Irmageddon: A Hokie’s Perspective
‘While the hurricane cyclone can be dreadful, the worst part is actually the aftermath.’
For the past 14 years of my life I've been a Floridian. When I moved there from Atlanta I was four, so all I was excited for was being as close to Disney World as possible. It wasn't until the next summer, that I would come to fully understand what “Hurricane Season” was all about.
That next year was the year of Hurricane Charley which may not have been as memorable, yet caused roughly $15 billion worth of damage. This hurricane is commonly over looked, as the mother of them all, Katrina, struck New Orleans and the Gulf a year later. While Katrina was catastrophic beyond words, it was striking enough to show the world, when the weather officials tell you to evacuate, they mean it.
However most Floridians choose to be stubborn, and stay “hunkered down” in their homes until the storm blows over. Over the summer, we are acclimated to the daily 3:00 thunderstorm, so the common excuse is “What’s another bad thunderstorm, with a little extra wind power?”
While the hurricane cyclone can be dreadful the worst part is actually the aftermath. The surge flooding, power outages, picking up countless pieces of fallen trees and debris, and empty shelves in the grocery store are the true challenges of surviving the storm.
Orlando, also known as “The City Beautiful” is taking it easy this week in terms of the work force. Many businesses, and homes will have been out of power for a week by Sunday. The state is not expected to be completely repaired until the end of this week at the earliest.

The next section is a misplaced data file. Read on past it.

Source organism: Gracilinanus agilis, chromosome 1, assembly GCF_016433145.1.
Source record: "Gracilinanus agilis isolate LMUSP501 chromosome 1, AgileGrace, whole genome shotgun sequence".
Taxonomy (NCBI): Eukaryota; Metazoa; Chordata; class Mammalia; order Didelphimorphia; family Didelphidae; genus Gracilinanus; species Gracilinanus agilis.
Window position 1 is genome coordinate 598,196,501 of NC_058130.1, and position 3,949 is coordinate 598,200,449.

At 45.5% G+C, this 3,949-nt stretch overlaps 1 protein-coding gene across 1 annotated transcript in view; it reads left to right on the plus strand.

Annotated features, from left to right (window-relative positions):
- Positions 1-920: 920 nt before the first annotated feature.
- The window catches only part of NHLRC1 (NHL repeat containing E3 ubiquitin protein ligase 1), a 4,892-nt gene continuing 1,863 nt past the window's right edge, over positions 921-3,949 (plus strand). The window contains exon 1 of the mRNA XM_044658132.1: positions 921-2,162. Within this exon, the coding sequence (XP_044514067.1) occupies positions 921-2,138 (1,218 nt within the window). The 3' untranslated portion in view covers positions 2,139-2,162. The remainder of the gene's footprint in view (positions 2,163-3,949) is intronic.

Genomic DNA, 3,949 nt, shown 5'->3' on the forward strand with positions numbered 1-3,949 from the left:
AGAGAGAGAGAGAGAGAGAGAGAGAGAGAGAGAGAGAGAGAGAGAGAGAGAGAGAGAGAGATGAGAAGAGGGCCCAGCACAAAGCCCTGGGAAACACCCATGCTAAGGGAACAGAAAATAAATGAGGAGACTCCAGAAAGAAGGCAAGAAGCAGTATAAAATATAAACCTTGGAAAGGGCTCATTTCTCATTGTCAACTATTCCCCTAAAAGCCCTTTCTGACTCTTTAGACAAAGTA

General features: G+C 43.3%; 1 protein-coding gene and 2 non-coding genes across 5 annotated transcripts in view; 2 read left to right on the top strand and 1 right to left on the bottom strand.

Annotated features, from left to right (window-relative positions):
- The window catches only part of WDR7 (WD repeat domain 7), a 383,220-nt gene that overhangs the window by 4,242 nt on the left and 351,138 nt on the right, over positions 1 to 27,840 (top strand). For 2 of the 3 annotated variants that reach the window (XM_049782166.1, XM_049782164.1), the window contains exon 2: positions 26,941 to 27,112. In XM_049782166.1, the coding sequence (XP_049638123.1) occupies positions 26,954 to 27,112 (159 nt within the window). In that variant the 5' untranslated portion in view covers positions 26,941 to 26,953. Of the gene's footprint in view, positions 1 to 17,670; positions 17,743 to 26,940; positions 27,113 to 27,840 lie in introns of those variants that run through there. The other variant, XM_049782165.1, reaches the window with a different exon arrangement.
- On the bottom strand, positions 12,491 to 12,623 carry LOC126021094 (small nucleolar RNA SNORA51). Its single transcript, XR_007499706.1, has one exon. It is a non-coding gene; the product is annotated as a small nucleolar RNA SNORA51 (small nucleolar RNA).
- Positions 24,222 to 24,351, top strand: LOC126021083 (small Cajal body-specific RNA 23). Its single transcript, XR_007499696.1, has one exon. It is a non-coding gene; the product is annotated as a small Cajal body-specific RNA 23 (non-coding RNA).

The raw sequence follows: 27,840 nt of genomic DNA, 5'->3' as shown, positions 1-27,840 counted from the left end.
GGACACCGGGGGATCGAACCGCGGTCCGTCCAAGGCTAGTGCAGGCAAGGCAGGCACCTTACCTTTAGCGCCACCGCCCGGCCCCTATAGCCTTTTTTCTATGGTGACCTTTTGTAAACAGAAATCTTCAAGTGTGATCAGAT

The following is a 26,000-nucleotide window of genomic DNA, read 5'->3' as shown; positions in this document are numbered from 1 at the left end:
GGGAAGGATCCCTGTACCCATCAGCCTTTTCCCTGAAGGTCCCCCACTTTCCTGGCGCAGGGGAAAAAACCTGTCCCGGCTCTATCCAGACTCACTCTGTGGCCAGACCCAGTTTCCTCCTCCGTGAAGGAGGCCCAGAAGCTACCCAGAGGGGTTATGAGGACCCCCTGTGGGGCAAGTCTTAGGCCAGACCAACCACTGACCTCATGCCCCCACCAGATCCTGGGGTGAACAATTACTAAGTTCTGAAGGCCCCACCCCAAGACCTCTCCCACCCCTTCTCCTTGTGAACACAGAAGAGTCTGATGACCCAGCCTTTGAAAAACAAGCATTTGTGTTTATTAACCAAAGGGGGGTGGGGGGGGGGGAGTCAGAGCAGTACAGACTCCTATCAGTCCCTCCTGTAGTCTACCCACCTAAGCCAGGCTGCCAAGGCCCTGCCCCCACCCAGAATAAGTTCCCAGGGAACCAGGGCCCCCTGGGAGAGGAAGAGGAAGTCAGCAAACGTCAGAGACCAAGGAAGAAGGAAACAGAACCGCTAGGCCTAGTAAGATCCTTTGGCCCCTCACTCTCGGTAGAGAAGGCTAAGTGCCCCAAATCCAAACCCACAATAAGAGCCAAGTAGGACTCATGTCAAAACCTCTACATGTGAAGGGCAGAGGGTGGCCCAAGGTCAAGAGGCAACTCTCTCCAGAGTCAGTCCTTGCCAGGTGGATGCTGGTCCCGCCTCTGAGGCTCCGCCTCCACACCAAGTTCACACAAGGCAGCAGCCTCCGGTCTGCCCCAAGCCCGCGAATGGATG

I have a friends back home who lost everything in the flooding; they are living out of their cars and waiting hours to fill their tanks at the gas station. Our neighbors lost their massive 75-year-old oak tree and tire swing due to the harsh winds.
"Irma wasn't the scariest hurricane I've ever experienced, but I definitely wasn't expecting the hit to be as bad as it was. At the end of the day you can replace material items, but you can't replace your family. I'm happy to say all my friends and family from home and school are safe and sound," said a Flagler student in St. Augustine.
As for my family, they are safe. Our tree fell in the storm and a few shingles flew off the roof, but other than that all is well. Thankfully, life is proceeding as normal.
Things are getting better; it’s just a matter of waiting it out. Right now, most people are appreciating the memes and enjoying what little food and water they have left until the stock trucks fill the stores. Please keep both Harvey and Irma victims in your thoughts this hurricane season, and if you can provide help in any way, it would be greatly appreciated by those in need.
To help those affected by the hurricanes:
– Donate blood on campus
– Donate to The Salvation Army
– GlobalGiving set up an Irma Relief fund
– GlobalGiving has a goal to raise $2 million for Hurricane Harvey relief
– Donate to help Floridian wildlife